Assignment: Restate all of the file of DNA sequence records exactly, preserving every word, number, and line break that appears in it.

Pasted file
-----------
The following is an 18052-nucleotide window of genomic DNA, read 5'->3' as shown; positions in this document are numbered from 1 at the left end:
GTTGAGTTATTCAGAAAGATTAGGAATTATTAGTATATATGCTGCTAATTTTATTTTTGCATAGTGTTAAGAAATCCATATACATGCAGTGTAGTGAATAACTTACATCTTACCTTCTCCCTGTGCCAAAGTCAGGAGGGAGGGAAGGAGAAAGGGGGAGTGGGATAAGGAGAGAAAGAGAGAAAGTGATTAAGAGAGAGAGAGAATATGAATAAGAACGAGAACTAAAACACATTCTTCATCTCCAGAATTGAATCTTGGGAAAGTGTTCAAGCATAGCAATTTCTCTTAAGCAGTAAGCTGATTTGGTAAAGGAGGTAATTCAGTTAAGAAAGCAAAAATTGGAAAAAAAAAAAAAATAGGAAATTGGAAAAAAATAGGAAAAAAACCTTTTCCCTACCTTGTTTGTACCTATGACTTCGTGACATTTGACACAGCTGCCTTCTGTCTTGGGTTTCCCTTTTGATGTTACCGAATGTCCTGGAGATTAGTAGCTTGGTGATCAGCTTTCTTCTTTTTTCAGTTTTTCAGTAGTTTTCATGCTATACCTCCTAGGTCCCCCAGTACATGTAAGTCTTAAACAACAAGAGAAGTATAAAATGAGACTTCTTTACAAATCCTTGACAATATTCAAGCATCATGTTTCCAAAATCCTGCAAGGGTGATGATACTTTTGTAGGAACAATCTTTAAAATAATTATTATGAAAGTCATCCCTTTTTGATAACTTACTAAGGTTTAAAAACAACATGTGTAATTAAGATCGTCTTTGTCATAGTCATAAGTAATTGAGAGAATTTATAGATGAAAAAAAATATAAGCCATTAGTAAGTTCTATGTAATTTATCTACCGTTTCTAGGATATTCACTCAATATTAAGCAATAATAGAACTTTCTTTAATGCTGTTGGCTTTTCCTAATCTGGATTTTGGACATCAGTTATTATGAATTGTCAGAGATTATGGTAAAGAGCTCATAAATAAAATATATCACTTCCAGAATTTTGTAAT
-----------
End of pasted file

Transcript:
The following is an 18052-nucleotide window of genomic DNA, read 5'->3' as shown; positions in this document are numbered from 1 at the left end:
GTTGAGTTATTCAGAAAGATTAGGAATTATTAGTATATATGCTGCTAATTTTATTTTTGCATAGTGTTAAGAAATCCATATACATGCAGTGTAGTGAATAACTTACATCTTACCTTCTCCCTGTGCCAAAGTCAGGAGGGAGGGAAGGAGAAAGGGGGAGTGGGATAAGGAGAGAAAGAGAGAAAGTGATTAAGAGAGAGAGAGAATATGAATAAGAACGAGAACTAAAACACATTCTTCATCTCCAGAATTGAATCTTGGGAAAGTGTTCAAGCATAGCAATTTCTCTTAAGCAGTAAGCTGATTTGGTAAAGGAGGTAATTCAGTTAAGAAAGCAAAAATTGGAAAAAAAAAAAAAATAGGAAATTGGAAAAAAATAGGAAAAAAACCTTTTCCCTACCTTGTTTGTACCTATGACTTCGTGACATTTGACACAGCTGCCTTCTGTCTTGGGTTTCCCTTTTGATGTTACCGAATGTCCTGGAGATTAGTAGCTTGGTGATCAGCTTTCTTCTTTTTTCAGTTTTTCAGTAGTTTTCATGCTATACCTCCTAGGTCCCCCAGTACATGTAAGTCTTAAACAACAAGAGAAGTATAAAATGAGACTTCTTTACAAATCCTTGACAATATTCAAGCATCATGTTTCCAAAATCCTGCAAGGGTGATGATACTTTTGTAGGAACAATCTTTAAAATAATTATTATGAAAGTCATCCCTTTTTGATAACTTACTAAGGTTTAAAAACAACATGTGTAATTAAGATCGTCTTTGTCATAGTCATAAGTAATTGAGAGAATTTATAGATGAAAAAAAATATAAGCCATTAGTAAGTTCTATGTAATTTATCTACCGTTTCTAGGATATTCACTCAATATTAAGCAATAATAGAACTTTCTTTAATGCTGTTGGCTTTTCCTAATCTGGATTTTGGACATCAGTTATTATGAATTGTCAGAGATTATGGTAAAGAGCTCATAAATAAAATATATCACTTCCAGAATTTTGTAAT